For two days last week, real estate scouts who help companies find sites for their operations visited Greater Hartford to see what the region has to offer.
They left with an impression of an area taking wing - home to more than just the insurance industry, pleasantly uncongested, with an ample supply of educated workers, and, oh yeah, with a Cabela's superstore on the way.
"There's a lot more here than I thought there was. I didn't realize how much the area has to offer," said Joseph Callanan, president of Dallas-based Trammell Crow's Northeast region.(Kalra)
Apparently, there are at least a few important people out there who seem bullish on Greater Hartford, which is a welcome, if somewhat jarring, change. We're not used to thinking of ourselves as an up-and-coming region, despite the peppy pro-Hartford and pro-Connecticut propaganda the government puts out.
Here's what these real-estate "scouts" liked about the city and the region:
"You know, you think of the Northeast and you think of how congested it is. You don't think of the natural beauty and the compactness. These towns are all drivable."
"The area now seems to have a genuine critical mass in the high-tech fields," Donovan said. "Five or six years ago, that wasn't here. Hartford's becoming more legitimate. I and my clients can seriously consider it now."
On Thursday - a clear, cloudless morning - the consultants were treated to an hourlong helicopter ride over verdant hills, crystal lakes and the city skyline... The morning ride was followed by an afternoon at the Buick Championship watching some of the nation's top golfers competing in Cromwell.
He was surprised when told that the Connecticut workforce was slightly, but not "significantly," more unionized than workforces in other areas of the country (16 percent compared with 13 percent), and that central Connecticut had "excellent" power transmission.
"You should put that on your website," he said. (Kalra)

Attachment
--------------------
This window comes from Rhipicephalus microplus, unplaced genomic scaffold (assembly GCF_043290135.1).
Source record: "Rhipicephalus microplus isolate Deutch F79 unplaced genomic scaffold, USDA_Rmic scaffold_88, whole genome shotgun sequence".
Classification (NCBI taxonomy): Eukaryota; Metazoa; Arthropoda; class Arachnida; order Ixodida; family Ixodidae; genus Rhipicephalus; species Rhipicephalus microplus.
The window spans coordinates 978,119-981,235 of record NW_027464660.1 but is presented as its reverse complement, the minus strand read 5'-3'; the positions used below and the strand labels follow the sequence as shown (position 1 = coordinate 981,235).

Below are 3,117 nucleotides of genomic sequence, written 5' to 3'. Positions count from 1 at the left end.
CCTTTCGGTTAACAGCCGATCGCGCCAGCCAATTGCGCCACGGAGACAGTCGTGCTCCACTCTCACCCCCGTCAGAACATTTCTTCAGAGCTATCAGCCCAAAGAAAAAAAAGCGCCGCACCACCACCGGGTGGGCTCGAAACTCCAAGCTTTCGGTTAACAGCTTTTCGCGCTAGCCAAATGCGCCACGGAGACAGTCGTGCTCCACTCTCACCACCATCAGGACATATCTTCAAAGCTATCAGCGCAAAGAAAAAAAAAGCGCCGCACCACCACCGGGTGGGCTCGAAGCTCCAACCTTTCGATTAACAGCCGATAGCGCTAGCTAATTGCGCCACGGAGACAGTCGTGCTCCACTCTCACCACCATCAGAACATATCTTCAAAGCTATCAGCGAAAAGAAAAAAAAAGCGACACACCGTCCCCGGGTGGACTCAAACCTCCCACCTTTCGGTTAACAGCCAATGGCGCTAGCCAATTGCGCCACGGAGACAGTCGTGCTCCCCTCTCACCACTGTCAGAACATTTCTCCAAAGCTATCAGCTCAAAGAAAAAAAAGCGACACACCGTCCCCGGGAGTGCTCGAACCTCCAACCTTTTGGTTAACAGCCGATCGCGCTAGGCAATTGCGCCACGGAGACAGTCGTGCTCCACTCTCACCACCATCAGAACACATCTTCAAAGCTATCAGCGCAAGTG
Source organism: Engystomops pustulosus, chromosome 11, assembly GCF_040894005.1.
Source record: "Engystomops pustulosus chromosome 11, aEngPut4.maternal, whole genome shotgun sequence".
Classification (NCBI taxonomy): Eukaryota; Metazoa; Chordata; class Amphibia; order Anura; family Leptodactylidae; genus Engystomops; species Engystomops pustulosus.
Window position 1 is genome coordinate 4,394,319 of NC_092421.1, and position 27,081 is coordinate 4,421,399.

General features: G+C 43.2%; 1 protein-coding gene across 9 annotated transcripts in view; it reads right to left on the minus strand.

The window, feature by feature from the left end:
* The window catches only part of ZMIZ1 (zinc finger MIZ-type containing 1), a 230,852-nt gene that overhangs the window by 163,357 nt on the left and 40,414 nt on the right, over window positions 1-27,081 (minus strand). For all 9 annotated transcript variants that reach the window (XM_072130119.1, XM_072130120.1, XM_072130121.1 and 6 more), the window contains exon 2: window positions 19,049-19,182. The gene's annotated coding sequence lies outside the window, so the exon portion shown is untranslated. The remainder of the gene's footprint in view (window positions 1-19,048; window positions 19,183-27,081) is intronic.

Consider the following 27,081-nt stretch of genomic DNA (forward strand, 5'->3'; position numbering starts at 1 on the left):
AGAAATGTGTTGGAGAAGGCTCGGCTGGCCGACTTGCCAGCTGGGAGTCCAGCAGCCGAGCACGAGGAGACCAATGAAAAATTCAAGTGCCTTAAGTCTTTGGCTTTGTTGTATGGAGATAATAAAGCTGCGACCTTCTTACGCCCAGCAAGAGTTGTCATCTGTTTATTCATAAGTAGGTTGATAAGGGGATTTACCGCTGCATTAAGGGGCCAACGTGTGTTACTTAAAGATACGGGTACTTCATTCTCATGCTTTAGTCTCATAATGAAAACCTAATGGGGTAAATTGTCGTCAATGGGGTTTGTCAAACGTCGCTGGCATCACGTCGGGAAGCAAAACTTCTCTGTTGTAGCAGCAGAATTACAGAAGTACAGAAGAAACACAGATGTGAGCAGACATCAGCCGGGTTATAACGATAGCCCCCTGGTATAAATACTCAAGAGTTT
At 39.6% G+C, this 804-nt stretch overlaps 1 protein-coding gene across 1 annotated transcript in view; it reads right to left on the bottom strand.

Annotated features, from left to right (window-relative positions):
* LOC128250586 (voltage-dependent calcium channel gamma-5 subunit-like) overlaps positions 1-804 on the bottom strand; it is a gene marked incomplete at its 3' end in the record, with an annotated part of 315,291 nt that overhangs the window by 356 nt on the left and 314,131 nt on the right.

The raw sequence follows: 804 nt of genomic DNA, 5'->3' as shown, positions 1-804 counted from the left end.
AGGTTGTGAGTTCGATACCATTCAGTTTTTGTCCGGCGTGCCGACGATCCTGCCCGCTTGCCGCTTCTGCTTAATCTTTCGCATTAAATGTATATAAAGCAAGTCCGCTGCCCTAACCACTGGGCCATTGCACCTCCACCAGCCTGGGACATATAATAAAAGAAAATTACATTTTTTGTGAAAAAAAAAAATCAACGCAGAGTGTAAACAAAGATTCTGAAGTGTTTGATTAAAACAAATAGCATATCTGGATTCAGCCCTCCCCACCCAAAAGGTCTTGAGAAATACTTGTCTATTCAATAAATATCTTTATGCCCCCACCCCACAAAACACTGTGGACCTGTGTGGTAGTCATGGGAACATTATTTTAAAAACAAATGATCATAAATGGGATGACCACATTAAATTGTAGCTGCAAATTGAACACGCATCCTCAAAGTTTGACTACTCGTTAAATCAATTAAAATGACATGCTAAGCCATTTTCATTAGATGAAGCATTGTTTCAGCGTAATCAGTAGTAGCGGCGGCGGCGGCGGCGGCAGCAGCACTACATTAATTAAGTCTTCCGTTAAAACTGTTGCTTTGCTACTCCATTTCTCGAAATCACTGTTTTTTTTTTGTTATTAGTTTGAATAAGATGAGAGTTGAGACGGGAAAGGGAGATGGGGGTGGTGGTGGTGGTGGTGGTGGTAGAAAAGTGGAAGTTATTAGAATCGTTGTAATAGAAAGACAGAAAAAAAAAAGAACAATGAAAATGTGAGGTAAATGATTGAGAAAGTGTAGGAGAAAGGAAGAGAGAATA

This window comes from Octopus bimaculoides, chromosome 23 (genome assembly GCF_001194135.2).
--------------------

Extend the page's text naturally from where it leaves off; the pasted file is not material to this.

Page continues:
So: Great roads (have they, um, actually been here?), low cost of living (somewhat true: ask your friends in Boston what they paid for their three-room shack on 0.10 acres of land--then ask your friends in Kentucky the same thing), not too many union members, good power transmission, scenery and second-tier golf tournaments. Oh, and a Cabela's, which sounds like the kind of place I'll never set foot inside, although I'm sure it's very cool.
What didn't they like?
Dennis J. Donovan, who heads site selecting firm Wadley Donovan Gutshaw Consulting in New Jersey, said efforts to raise the Hartford area's profile nationally are, for the most part, beginning to gain momentum.
"There's one exception: Not funding a major national marketing campaign," he said.
Donovan, one of the site selectors who visited in 2002, said at least $2 million a year should be spent in marketing the area. The alliance's budget now sets aside about $50,000 a year for such efforts.
Enthusiasm for Hartford was tempered among the consultants by a perception that Connecticut is stingy in offering tax breaks to win corporate business. Although they acknowledged that incentives are the least important factor in landing a deal - and irrelevant without the business basics - subsidies can often serve as the tie-breaker between competing locations.
With a total package of about $2,000 per job, Connecticut lags behind competitors such as New York, which often shells out between $5,000 and $10,000 in tax incentives per job created, Donovan said.
"Connecticut is noncompetitive," Donovan said, shaking his head. "It's a shame, because you need the incentive to close a deal. Selling a community or a state is like selling any other product. And every salesman needs a closer. That's not corporate welfare, that's capitalism." (Kalra)
So we need to spend $2 million marketing Hartford, then give businesses who move here tax breaks on the order of $5,000 to $10,000 per job created? Got it. Fortunately, we have a ton of money just sitting around, and no aging infrastructure to spend it on.
Connecticut, thought, is much more than just uncluttered roads, low union membership, golf, trendy chain stores and stingy governments. They're right on a number of important points: the cost of living isn't too high, everything's within driving distance and the land, from the hills to the river to the sea, is really quite beautiful. They don't mention that history is everywhere you turn, that the weather does have its moments, and that people here are unpretentious, adaptable, and down-to-earth in a very practical way. That's why I stay.
Why do you?
Kalra, Ritu and Kenneth R. Gosselin. "In Greater Hartford, A Defining Moment." Hartford Courant 28 August, 2005.